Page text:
Following a catastrophic engine failure in Denver recently, the United Airlines has been commanded to inspect all of its Boeing 777s by the Federal Aviation Administration (FAA) considering the damage it could have created. Allegedly, the company has temporarily halted the service of those aircraft for an undisclosed period.
The announcement comes post United Airlines’ Flight 328 was required to make a swift landing at Denver International Airport just after its right engine gusted apart moments after takeoff. In fact, pieces of the casing of the engine, a Pratt and Whitney PW4000, crashed down on suburban neighborhoods. One of the relieving news that comes from this incidence is that of 231 passengers and 10 crew members on board, no one in the plane or on the ground was reported hurt.
According to a statement released by the National Transportation Safety Board, two of the engine’s fan blades were ruptured and the remainder of these blades exhibited damage. However, it was also mentioned that it was too early to comment and draw conclusions about how the incident took place.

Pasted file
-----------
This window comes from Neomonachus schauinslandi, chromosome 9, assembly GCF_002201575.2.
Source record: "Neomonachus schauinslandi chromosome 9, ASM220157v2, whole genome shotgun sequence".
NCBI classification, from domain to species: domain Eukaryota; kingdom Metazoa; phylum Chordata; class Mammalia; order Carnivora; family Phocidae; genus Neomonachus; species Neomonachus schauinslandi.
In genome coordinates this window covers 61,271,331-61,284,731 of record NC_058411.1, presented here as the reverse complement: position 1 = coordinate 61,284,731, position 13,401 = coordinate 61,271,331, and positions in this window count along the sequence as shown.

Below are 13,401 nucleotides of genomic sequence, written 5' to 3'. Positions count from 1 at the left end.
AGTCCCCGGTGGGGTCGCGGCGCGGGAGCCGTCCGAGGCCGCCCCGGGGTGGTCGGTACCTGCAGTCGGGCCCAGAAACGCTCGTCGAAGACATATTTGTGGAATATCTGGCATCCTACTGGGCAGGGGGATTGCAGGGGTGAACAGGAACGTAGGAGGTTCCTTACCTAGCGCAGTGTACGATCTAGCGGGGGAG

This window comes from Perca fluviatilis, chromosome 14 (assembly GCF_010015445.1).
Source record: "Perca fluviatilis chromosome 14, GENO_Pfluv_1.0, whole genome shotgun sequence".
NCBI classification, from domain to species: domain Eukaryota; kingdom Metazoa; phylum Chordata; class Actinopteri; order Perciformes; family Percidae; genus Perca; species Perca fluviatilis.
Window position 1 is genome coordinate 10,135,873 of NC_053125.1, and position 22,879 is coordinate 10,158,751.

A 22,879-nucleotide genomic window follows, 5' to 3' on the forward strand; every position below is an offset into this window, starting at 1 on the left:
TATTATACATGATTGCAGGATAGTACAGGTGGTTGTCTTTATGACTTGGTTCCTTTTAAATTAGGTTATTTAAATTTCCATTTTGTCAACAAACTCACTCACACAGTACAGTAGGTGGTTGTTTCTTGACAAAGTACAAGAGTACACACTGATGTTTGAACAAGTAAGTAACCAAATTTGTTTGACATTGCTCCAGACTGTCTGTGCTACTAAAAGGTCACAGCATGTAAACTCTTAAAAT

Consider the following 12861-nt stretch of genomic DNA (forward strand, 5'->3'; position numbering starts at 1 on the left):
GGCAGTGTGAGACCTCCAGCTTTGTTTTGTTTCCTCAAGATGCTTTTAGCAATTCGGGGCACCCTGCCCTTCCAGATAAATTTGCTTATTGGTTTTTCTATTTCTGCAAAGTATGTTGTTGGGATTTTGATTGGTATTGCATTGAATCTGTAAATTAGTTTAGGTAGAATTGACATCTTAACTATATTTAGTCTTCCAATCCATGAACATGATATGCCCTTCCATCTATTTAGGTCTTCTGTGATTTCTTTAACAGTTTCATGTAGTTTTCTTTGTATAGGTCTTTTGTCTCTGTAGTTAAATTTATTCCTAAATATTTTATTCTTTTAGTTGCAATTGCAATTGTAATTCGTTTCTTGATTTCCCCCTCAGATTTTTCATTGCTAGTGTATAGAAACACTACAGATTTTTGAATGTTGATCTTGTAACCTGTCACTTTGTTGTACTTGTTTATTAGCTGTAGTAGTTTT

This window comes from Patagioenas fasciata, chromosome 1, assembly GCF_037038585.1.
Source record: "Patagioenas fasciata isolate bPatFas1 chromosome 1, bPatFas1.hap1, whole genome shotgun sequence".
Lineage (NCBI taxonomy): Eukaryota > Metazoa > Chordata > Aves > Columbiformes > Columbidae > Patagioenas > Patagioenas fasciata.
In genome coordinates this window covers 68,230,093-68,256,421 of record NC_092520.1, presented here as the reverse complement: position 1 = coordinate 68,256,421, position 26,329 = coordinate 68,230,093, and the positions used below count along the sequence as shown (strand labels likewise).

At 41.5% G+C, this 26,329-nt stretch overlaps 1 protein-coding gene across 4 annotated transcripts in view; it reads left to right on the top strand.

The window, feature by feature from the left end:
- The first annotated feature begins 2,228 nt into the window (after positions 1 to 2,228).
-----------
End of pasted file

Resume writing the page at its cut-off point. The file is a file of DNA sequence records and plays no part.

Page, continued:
Meanwhile, the FAA Administrator- Steve Dickson, in a report stated that based on an initial review of the safety data, inspectors have raised conclusions that the inspection period needs to be increased for the fan blades that are quite unique to the given model of engine, which is exclusively being used on Boeing 777 airplanes.
Although the complete whereabout of the incident are not clearly mentioned in any report, a video posted on social media displayed the engine to be fully covered in flames as the plane took flight in the air. Freeze frames from various videos taken by a passenger sitting in front of the engine appeared to show a broken fan blade in the engine.
United Airlines has released a statement stating that the airline company would work closely with the NTSB and FAA to determine any additional steps required to make sure that these aircraft meet its rigorous safety standards and return back to service.